You are not currently logged in.
Access your personal account or get JSTOR access through your library or other institution:
If You Use a Screen ReaderThis content is available through Read Online (Free) program, which relies on page scans. Since scans are not currently available to screen readers, please contact JSTOR User Support for access. We'll provide a PDF copy for your screen reader.
Conflicts of Interest and the Evolution of Decision Sharing
Larissa Conradt and Timothy J. Roper
Philosophical Transactions: Biological Sciences
Vol. 364, No. 1518, Group Decision Making in Humans and Animals (Mar. 27, 2009), pp. 807-819
Published by: Royal Society
Stable URL: http://www.jstor.org/stable/40485849
Page Count: 13
Since scans are not currently available to screen readers, please contact JSTOR User Support for access. We'll provide a PDF copy for your screen reader.
Preview not available
Social animals regularly face consensus decisions whereby they choose, collectively, between mutually exclusive actions. Such decisions often involve conflicts of interest between group members with respect to preferred action. Conflicts could, in principle, be resolved, either by sharing decisions between members ('shared decisions') or by one 'dominant' member making decisions on behalf of the whole group ('unshared decisions'). Both, shared and unshared decisions, have been observed. However, it is unclear as to what favours the evolution of either decision type. Here, after a brief literature review, we present a novel method, involving a combination of self-organizing system and game theory modelling, of investigating the evolution of shared and unshared decisions. We apply the method to decisions on movement direction. We find that both, shared and unshared, decisions can evolve without individuals having a global overview of the group's behaviour or any knowledge about other members' preferences or intentions. Selection favours unshared over shared decisions when conflicts are high relative to grouping benefits, and vice versa. These results differ from those of group decision models relating to activity timings. We attribute this to fundamental differences between collective decisions about modalities that are disjunct (here, space) or continuous (here, time) with respect to costs/benefits.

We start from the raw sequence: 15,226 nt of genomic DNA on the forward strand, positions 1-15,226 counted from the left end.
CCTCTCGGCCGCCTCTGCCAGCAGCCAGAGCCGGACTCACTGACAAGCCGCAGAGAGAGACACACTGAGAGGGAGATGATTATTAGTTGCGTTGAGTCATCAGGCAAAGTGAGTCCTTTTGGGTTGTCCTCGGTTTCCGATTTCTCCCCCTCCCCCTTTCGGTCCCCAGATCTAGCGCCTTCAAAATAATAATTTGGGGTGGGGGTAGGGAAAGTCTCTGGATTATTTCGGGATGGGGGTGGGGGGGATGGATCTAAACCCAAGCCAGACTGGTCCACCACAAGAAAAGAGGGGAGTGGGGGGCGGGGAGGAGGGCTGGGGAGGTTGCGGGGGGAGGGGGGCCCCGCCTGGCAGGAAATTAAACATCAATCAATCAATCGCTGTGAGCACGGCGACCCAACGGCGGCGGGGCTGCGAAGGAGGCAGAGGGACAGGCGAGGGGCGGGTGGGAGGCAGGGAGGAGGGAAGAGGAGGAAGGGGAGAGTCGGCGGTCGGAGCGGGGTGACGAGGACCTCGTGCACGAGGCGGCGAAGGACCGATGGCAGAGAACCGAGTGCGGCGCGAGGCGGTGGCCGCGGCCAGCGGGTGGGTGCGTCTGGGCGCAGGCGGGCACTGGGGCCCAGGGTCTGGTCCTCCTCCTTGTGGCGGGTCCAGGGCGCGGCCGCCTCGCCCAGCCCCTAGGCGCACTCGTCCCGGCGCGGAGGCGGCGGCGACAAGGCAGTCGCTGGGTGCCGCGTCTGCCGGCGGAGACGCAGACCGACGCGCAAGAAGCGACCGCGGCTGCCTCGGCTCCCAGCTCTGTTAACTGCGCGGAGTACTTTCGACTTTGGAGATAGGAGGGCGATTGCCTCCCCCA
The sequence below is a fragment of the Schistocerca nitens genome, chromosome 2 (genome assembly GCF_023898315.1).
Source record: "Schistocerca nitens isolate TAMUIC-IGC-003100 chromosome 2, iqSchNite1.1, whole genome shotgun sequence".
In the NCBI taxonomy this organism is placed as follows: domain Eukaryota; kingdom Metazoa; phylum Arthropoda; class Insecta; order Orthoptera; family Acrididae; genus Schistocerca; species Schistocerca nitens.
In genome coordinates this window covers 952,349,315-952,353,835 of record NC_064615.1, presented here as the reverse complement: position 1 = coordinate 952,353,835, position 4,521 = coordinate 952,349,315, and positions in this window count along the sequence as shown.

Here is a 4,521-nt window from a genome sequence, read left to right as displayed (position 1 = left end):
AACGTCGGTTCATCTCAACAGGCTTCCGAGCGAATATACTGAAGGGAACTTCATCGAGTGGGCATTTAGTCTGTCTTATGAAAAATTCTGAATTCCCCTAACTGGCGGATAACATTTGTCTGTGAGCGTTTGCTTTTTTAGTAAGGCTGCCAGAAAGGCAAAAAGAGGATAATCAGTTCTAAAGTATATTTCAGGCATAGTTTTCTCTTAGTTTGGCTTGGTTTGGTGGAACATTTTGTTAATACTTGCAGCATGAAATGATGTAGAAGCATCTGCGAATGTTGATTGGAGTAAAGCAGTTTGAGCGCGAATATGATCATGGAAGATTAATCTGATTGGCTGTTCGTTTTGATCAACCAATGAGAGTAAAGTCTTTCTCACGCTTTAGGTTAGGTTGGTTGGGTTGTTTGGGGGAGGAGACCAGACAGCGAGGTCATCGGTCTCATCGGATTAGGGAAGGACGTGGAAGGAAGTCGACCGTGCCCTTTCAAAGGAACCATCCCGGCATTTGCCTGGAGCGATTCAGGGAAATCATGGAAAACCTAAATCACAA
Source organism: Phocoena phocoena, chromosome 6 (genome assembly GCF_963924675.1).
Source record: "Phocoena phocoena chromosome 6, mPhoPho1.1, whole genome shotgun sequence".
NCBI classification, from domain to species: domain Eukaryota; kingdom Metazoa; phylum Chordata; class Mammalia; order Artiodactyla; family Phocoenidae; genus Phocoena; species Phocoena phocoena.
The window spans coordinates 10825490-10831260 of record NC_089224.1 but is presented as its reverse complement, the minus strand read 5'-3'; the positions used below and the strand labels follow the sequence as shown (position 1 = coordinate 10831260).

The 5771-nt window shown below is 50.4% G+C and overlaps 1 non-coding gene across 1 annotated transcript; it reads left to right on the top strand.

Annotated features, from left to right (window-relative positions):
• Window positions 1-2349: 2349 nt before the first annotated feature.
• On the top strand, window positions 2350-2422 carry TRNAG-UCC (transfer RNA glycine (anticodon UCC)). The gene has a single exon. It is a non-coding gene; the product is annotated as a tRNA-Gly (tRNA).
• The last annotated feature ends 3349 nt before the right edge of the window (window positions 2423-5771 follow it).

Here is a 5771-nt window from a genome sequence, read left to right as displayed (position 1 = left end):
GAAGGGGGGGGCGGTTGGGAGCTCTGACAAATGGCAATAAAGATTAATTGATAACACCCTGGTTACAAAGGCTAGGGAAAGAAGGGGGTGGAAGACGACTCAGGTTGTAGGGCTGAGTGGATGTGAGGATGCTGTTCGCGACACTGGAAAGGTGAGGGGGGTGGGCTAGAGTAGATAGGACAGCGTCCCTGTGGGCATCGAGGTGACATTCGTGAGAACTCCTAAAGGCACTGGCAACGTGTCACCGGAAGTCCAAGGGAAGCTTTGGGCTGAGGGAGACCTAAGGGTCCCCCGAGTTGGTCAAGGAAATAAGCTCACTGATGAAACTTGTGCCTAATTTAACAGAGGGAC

Philosophical Transactions: Biological Sciences © 2009 Royal Society